Equity in Action

Racism and anti-racism has been more part of the educational conversation this year, than at any time during my time as an educator. Early on in my career, I joined Amnesty International. Participation in community groups, and Amnesty events and actions were the source of much of my learning about white privilege and the inequity of basic human rights throughout the world. I championed Human Rights Day on Dec. 10th and taught students and community members about the International Declaration of Rights and Freedoms. As a teacher in Coquitlam, I became the chair of the Coquitlam Teachers’ Association Multicultural and Anti-Racism Committee. I coordinated the CODE (Canadian Organization for Development in Education) Project Love in the district. Students wrote letters and packaged school supplies to send off to students in countries needing this support for young learners. My foundational belief was that teaching and learning about other cultures and human rights was to key to ending racism. Well, looking around today, it is fairly evident that learning about other cultures does not equate to valuing or respecting people with other ways of being.

Multiculturalism was supposed to represent a different paradigm than the “American melting pot”.  Yet, in both Canada and the United States, racism has continued to play out.  An openness to learning about other cultures can create the conditions for equity for all people despite perceived differences, but it is not a guarantee it will.  COVID has created the circumstances for all of us to come face to face with the magnitude of the problem.  Limitations on our activities ensured that many of us were riveted to the tv to witness the horror of the end of George Floyd’s life.  The words “I can’t breathe” make the racism in mainstream society palpable. 

COVID or perhaps the post Trump era has also created circumstances where the worst version of too many people have emerged.  These people are emboldened to say and act in ways that would not have been tolerated in recent history.  Overt acts of racism are reported regularly, and hate proliferates social media.  However, there is a will of people not previously involved in social justice issues to ask questions and go after finding answers.  Books, online courses, and discussion groups have popped up – all focussing on race and anti-racism.  Institutions are becoming more aware of the need for them to be involved in a solution.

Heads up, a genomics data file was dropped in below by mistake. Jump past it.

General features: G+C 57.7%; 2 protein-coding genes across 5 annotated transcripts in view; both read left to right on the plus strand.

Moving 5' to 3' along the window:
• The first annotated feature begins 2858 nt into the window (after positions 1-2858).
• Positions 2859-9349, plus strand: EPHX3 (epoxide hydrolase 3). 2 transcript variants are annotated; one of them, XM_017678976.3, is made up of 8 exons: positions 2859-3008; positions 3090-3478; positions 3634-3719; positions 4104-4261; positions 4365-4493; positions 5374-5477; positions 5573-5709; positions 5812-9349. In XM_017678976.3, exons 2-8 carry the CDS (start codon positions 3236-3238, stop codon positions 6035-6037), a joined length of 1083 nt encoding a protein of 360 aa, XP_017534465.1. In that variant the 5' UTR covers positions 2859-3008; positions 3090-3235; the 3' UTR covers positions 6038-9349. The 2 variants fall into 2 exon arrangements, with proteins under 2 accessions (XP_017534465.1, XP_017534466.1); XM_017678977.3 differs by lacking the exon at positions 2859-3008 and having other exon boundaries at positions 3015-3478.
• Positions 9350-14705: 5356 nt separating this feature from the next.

My learning journey continues but I have heard all of the advice provided throughout these different contexts to be quiet and listen, to share my ideas, to be pro-active, to check my white privilege, to own my responsibility for the problem, identify my biases, to do more, to follow the lead of people of colour, to find affinity with those who look like me…  I believe that every piece of advice provided comes with quest to make our world a more just and equitable place.  Yet, like any other scenario, there is no magic answer to create the ills of the world.  To be a part of the solution to racism and create a more equitable world, commit to taking action.  This is not a passive process.  We will need build capacity in ourselves, our colleagues, our neighbours, if our institutions are to move forward with much needed change.

The past year, I have made the following things part of my learning journey.

  1. Continue to celebrate other cultures and ways of life with families through Children’s Literature.  Explore differences and common experiences that make us human.

I believe that we have moved beyond the need for a shelf of “Multicultural Books” in every school library.  Children need to see themselves represented throughout our library collections and inquiry studies.  Educators need professional development and recommendations to support book buying that help children in understanding that they do not walk alone.  There are others with similar lives and experiences, and experience interesting opportunities.